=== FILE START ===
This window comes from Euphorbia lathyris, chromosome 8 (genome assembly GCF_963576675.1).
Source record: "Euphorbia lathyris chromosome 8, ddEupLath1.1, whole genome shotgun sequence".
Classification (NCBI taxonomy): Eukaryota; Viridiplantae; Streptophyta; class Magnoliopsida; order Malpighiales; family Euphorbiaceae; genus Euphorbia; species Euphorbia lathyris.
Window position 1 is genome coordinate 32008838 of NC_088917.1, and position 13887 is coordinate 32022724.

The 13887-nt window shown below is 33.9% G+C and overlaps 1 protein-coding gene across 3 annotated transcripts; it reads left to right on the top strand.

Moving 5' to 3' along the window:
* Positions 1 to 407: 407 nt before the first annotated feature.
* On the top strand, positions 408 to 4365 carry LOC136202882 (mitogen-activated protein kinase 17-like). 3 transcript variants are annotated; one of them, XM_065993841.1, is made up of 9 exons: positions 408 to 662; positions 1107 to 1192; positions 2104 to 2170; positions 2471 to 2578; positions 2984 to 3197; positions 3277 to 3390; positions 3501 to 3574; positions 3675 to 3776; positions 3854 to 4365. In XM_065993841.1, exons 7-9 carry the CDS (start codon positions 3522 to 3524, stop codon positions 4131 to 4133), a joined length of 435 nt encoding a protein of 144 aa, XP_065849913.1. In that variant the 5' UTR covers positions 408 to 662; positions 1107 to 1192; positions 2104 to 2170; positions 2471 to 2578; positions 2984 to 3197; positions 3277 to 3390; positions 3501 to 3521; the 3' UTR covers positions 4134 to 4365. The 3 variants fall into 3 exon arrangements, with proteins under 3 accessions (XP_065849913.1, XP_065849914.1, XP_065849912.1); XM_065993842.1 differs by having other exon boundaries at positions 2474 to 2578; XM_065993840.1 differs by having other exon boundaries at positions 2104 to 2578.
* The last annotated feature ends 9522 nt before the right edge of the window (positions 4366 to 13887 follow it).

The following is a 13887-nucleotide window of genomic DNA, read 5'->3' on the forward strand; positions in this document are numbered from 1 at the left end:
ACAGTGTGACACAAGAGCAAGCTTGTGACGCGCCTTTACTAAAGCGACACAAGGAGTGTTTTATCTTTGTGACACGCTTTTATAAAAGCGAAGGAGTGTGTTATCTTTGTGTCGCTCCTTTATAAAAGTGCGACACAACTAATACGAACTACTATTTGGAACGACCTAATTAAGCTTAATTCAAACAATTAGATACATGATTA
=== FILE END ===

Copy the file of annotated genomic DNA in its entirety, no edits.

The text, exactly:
This window comes from Euphorbia lathyris, chromosome 8 (genome assembly GCF_963576675.1).
Source record: "Euphorbia lathyris chromosome 8, ddEupLath1.1, whole genome shotgun sequence".
Classification (NCBI taxonomy): Eukaryota; Viridiplantae; Streptophyta; class Magnoliopsida; order Malpighiales; family Euphorbiaceae; genus Euphorbia; species Euphorbia lathyris.
Window position 1 is genome coordinate 32008838 of NC_088917.1, and position 13887 is coordinate 32022724.

The 13887-nt window shown below is 33.9% G+C and overlaps 1 protein-coding gene across 3 annotated transcripts; it reads left to right on the top strand.

Moving 5' to 3' along the window:
* Positions 1 to 407: 407 nt before the first annotated feature.
* On the top strand, positions 408 to 4365 carry LOC136202882 (mitogen-activated protein kinase 17-like). 3 transcript variants are annotated; one of them, XM_065993841.1, is made up of 9 exons: positions 408 to 662; positions 1107 to 1192; positions 2104 to 2170; positions 2471 to 2578; positions 2984 to 3197; positions 3277 to 3390; positions 3501 to 3574; positions 3675 to 3776; positions 3854 to 4365. In XM_065993841.1, exons 7-9 carry the CDS (start codon positions 3522 to 3524, stop codon positions 4131 to 4133), a joined length of 435 nt encoding a protein of 144 aa, XP_065849913.1. In that variant the 5' UTR covers positions 408 to 662; positions 1107 to 1192; positions 2104 to 2170; positions 2471 to 2578; positions 2984 to 3197; positions 3277 to 3390; positions 3501 to 3521; the 3' UTR covers positions 4134 to 4365. The 3 variants fall into 3 exon arrangements, with proteins under 3 accessions (XP_065849913.1, XP_065849914.1, XP_065849912.1); XM_065993842.1 differs by having other exon boundaries at positions 2474 to 2578; XM_065993840.1 differs by having other exon boundaries at positions 2104 to 2578.
* The last annotated feature ends 9522 nt before the right edge of the window (positions 4366 to 13887 follow it).

The following is a 13887-nucleotide window of genomic DNA, read 5'->3' on the forward strand; positions in this document are numbered from 1 at the left end:
ACAGTGTGACACAAGAGCAAGCTTGTGACGCGCCTTTACTAAAGCGACACAAGGAGTGTTTTATCTTTGTGACACGCTTTTATAAAAGCGAAGGAGTGTGTTATCTTTGTGTCGCTCCTTTATAAAAGTGCGACACAACTAATACGAACTACTATTTGGAACGACCTAATTAAGCTTAATTCAAACAATTAGATACATGATTA